Scott Benjamin: Well, some of them were just unreliable. It wasn't well executed, so you had cars that were - believe or not, there were a lot of electric cars in that time when we had talked about earlier - in the 1900s, 1917, that era - that were a lot of electric cars at the time, and those were just more reliable at that point. Or you could just buy an internal combustion engine that was also reliable at that point, or as reliable as they could be at that point in time. To combine the two and have these systems that don't necessarily work together or they don't work well, and it's kind of an unknown, people were just a little nervous about. And you're talking about production numbers of 300 for the Elektromobil. It's low production numbers. It's not like today where they're making millions of these now. They're refining it continually. Not that every car is different by any means, but just R&D is so much better at this point. Not that they didn't put effort into it then, it's just that the technology just wasn't there. It wasn't available. They didn't have lithium ion batteries at the time. They didn't have the systems that we have in place now.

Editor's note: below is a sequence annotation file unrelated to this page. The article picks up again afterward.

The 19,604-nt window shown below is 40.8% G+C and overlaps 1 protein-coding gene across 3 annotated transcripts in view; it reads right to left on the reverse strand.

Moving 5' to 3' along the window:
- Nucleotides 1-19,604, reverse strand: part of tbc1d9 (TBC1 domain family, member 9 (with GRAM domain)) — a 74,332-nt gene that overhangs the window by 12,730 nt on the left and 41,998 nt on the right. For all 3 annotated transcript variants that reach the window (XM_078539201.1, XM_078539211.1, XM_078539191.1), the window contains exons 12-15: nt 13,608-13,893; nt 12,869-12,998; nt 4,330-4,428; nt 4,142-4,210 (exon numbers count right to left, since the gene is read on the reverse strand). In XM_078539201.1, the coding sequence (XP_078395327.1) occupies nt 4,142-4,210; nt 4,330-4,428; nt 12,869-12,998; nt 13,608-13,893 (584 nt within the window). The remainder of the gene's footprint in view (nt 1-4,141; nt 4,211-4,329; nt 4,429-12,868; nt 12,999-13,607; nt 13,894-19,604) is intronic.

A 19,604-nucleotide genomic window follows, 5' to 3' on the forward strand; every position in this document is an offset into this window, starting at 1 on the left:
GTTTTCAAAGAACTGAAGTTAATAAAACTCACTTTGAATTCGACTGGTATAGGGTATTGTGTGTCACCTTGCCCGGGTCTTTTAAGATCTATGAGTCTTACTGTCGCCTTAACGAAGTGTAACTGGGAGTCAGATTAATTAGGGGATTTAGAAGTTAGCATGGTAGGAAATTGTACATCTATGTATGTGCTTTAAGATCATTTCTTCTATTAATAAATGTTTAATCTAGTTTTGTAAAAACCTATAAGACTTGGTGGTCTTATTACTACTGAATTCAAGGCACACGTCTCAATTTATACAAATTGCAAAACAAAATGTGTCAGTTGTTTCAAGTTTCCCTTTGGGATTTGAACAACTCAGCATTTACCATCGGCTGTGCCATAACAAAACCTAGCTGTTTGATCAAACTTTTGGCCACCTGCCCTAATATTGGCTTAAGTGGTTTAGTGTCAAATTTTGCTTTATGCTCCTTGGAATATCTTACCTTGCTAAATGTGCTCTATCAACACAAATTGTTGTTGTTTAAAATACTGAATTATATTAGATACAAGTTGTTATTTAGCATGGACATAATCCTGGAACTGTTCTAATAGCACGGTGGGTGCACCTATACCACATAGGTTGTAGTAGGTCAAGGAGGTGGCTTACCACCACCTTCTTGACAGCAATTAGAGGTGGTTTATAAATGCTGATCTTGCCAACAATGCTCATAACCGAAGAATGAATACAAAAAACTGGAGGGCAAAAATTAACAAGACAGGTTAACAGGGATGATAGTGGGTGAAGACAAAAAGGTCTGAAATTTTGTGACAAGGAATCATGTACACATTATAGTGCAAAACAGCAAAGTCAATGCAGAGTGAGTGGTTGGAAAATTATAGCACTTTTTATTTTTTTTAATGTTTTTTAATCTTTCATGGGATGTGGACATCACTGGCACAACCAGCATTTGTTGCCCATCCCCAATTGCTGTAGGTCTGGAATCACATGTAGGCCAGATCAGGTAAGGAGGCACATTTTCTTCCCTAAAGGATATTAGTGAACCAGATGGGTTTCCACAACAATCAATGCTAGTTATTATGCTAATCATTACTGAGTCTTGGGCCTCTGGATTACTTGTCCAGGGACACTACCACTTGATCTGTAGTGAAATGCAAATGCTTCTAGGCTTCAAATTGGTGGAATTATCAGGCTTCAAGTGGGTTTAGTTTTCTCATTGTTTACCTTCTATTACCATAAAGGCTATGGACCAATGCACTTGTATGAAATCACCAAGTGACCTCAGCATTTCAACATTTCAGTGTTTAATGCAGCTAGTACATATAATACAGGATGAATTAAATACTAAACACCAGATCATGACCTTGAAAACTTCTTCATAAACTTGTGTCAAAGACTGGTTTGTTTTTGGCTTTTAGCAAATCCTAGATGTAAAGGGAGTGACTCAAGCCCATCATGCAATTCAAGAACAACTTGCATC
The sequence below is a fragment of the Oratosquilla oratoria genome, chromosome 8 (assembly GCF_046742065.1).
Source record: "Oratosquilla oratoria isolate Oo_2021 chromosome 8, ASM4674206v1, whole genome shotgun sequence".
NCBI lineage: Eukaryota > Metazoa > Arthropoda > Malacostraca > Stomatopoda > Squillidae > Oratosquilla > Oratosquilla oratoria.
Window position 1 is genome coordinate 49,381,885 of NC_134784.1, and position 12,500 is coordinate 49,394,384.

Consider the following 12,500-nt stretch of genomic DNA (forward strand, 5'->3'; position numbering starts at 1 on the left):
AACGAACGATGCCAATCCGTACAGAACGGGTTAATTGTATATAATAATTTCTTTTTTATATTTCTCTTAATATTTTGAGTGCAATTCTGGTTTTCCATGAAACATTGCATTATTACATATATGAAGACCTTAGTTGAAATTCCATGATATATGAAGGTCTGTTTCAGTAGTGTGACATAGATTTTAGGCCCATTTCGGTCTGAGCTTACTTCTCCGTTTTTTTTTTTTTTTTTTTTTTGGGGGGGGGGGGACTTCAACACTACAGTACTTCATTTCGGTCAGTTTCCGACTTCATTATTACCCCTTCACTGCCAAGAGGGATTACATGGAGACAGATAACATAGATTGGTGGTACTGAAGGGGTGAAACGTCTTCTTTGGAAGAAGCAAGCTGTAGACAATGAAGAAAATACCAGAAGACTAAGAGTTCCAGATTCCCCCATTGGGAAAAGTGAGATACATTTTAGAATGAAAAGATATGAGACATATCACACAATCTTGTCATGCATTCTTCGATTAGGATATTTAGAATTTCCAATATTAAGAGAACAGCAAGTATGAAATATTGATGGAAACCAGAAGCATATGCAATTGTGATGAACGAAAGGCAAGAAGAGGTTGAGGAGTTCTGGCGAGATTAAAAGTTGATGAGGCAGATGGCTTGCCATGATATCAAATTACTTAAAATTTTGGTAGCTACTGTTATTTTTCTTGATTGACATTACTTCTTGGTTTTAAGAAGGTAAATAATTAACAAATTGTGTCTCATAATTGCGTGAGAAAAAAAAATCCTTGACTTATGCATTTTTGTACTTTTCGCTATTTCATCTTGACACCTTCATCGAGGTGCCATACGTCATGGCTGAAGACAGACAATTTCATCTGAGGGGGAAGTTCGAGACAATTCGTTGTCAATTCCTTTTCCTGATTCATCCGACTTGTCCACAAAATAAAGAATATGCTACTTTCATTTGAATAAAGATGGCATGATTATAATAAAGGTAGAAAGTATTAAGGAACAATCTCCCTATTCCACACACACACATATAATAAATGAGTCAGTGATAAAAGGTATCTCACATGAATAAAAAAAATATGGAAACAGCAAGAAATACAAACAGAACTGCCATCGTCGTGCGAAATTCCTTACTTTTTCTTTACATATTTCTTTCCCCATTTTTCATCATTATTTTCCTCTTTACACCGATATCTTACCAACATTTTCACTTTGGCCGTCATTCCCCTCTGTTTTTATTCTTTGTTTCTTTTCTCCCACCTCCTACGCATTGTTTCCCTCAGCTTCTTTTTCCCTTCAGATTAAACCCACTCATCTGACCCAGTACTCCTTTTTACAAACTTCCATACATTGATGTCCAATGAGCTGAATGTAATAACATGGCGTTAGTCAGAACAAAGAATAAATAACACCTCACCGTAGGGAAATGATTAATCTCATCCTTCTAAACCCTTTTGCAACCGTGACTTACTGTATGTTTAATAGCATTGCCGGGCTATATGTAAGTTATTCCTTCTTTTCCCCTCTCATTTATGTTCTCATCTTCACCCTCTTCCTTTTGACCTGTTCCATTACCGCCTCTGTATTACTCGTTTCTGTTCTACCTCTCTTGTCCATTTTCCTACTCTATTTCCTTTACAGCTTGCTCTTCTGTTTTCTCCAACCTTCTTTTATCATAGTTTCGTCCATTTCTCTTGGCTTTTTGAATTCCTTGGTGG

Ben Bowlin: And we're still working on getting a decent battery, right?
Scott Benjamin: Yeah. You know what? We're still working on it. It's not a cut and dry thing to build a hybrid vehicle. It's still difficult, of course, and we're still figuring it out. It's still not perfect, and I don't know if it ever will be perfect, but you can imagine what it was like more than 100 years ago.
Ben Bowlin: Oh, sure. I have this - based on your conversations about weight and the first electric vehicles and stuff, I just have this nightmare vision of something that looks kind of like a Model T, and then this gigantic trailer behind it just full of batteries.
Scott Benjamin: That's probably not too far off. I'm sure they used nickel batteries at the time.
Ben Bowlin: Sure.
Scott Benjamin: And they were heavy. I'm sure that they had the same concerns as we do now with weight. They weren't necessarily concerned with fuel mileage at that point. They just wanted to be able to get from Point A to Point B and be able to come back without having any problems, just like we do now. Maybe they weren't as concerned with weight as we are.
Ben Bowlin: Do you think you're gonna get a hybrid car in the future, possibly?
Scott Benjamin: There's one coming out soon. There's a couple of prototypes that look like possibilities for me. I'm not sure exactly, though. How about you? What do you think?